She wondered why he kept saying "a" and "the" instead of "my" in reference to the baby. Was he really that detached from the whole thing? That didn't seem like him. Unless... "I thought you'd changed your mind. When people face their own mortality it changes the way they feel about even the simplest points of their lives. This is anything but simple."

"This from you? I thought the whole thing was simple. I made a donation, you got pregnant, nine months later you had the baby."

"Our baby." Her voice was barely even a whisper.

"What was that?"

"Our baby," she said louder and with some force. "Not "a" baby, not "the" baby, your baby, Booth. Our baby."

He looked taken aback by her outburst but finally said, "Yeah, Bones, our baby." He spun his wine glass on the table watching the tablecloth twist and straighten beneath the foot of the glass. "After everything, I think I was stalling about bringing it up because I realized I couldn't back down on something so important. I have to be part of this. I can't just give you a baby when that kid's a part of me."

Her shoulders slumped, she couldn't help it. "So you have changed your mind."

He leaned forward and reached across to her. With one finger he raised her chin until he could meet her eyes. "No. I want you to do it, if you want to do it. But I'm in it. The whole messy thing. If you have my baby, it's my baby too. I get to be a dad. At least the kind of dad I am to Parker, more if you'll allow it."

"You couldn't possibly be a better dad than you are to Parker."

"Thank you, but that's not what I meant. I'd give anything to spend more time with Parker than I do. And I want as much time with our baby as I could have."

"So we can do it?"

He smiled at her in that way he had of lighting up a room. "Yeah, we can do it."

But two and a half months later two attempts at intrauterine insemination had failed. Sitting in Dr. Ashbacher's office Brennan nodded solemnly when he delivered the news.

"Dr. Brennan, with this type of insemination, the chance of conception during a cycle is fifteen to twenty percent. Two thirds of women will have conceived after six cycles."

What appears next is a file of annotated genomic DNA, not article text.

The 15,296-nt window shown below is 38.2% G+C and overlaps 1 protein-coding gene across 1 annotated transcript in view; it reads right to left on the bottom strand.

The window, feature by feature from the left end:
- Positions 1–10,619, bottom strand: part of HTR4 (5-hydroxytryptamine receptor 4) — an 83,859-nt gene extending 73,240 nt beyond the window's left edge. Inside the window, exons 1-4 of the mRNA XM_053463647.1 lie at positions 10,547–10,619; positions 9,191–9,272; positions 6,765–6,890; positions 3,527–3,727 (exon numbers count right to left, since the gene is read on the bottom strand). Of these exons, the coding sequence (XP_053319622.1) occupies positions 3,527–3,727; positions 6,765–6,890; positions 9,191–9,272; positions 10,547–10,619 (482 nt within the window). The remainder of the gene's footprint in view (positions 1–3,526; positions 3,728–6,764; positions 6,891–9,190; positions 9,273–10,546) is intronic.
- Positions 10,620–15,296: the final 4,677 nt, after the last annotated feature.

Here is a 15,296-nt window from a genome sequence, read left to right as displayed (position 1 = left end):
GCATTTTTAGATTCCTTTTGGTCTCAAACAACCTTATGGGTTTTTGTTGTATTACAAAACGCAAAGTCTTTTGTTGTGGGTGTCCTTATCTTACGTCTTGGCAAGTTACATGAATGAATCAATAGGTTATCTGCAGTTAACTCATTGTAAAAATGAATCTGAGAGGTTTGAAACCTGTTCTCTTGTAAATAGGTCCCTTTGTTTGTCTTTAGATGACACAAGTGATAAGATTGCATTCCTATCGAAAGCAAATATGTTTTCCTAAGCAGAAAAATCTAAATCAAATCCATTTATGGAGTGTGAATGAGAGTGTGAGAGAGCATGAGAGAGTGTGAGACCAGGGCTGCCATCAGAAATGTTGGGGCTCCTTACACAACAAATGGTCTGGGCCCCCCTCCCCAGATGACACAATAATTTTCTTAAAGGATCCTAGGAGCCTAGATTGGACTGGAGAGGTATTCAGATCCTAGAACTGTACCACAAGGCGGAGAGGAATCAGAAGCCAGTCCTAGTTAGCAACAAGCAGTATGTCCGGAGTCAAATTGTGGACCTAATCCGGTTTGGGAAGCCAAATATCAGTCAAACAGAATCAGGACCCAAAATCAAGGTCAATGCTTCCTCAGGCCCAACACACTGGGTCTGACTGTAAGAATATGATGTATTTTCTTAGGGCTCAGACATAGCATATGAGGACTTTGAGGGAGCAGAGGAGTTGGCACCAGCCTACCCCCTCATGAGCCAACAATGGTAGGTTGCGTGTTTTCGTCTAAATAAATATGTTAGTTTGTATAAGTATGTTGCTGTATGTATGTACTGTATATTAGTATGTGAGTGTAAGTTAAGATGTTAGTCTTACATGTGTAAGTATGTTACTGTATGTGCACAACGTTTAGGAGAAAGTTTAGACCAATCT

She knew all the statistics. She knew it wasn't all that strange to think she'd not conceived after two procedures. But still she felt discouraged. She still felt...what was that? Fear? She was afraid the longer it took to get pregnant the more time Booth would have to change his mind.

Though she's not sure why she felt that way. The previous month, when she'd told him the procedure hadn't worked, he'd looked as disappointed as she'd felt. And when he'd hugged her, he'd held her just a little differently than he normally did. As if she'd somehow turned partially to glass and he was the only material capable of protecting her.

She could already see the look on his face when she told him later that she still wasn't pregnant.

If she believed in psychic ability she'd think she had a gift because later that day, on their way from the diner to the Jeffersonian, she'd told him. The smile from the joke he'd just told melted right off his face. Her timing, when it came to delivering bad news, was never good.

"That's okay," he'd said reaching across the console to squeeze her slightly trembling hand, "we'll try again in a couple weeks, right?"

"Right," she'd said. And she knew she should give it more time. These things didn't happen overnight. And she was over thirty. And, and, and there were a lot of reasons why it didn't happen straight away.

A couple days later they were eating dinner at a Greek restaurant she'd wanted to try that had opened up on K Street. They'd been talking about the resolution of their last case when suddenly she'd announced, "One more time."

As if he were renting space in her head he'd said, "Are you sure? Dr. Ashbacher said it could take six months or more."

"I can't go through that over and over."

"Bones, it's just pregnant or not pregnant. It's not a painful procedure. It's the same thing you'd be doing if we'd been doing it the old-fashioned way."

"No, it's not the same. One more time because that'll be the last of the sample you provided."

"I can give another sample."

"No. I just...can't. I know it's not rational to get so excited and then feel such a let down when we find out it hasn't worked, but that's what's happening. I can't seem to control it."

"So, this is it, then? One more time?" He sounded dejected and she felt sorry for putting that resonance in his voice. He'd really become attached to the idea of being a father again and she was single handedly limiting that option for him. No, she thought, he could still be a father again – just because they didn't get pregnant didn't mean he wouldn't someday fall in love and start a family with someone else. Why did her stomach clench at the thought?

"I'm sorry, Booth, really I am. I know you've gotten your hopes up about this, too."

"It's okay." He smiled at her even if it was a little watery. "I just want you to do what's right for you. If you say one more time, one more time it is."

"It could happen, right?"


Later that night, when he'd taken her home, he put the car in park and let the engine idle while he stood on the sidewalk in front of her building with her in his arms. He didn't say anything about the completely irrational tears that moistened her cheeks and left tracks in her makeup. But he was that material again – the only one that could protect her special brand of glass from the world.

They'd try one more time. But that was it. She couldn't stand to be breakable.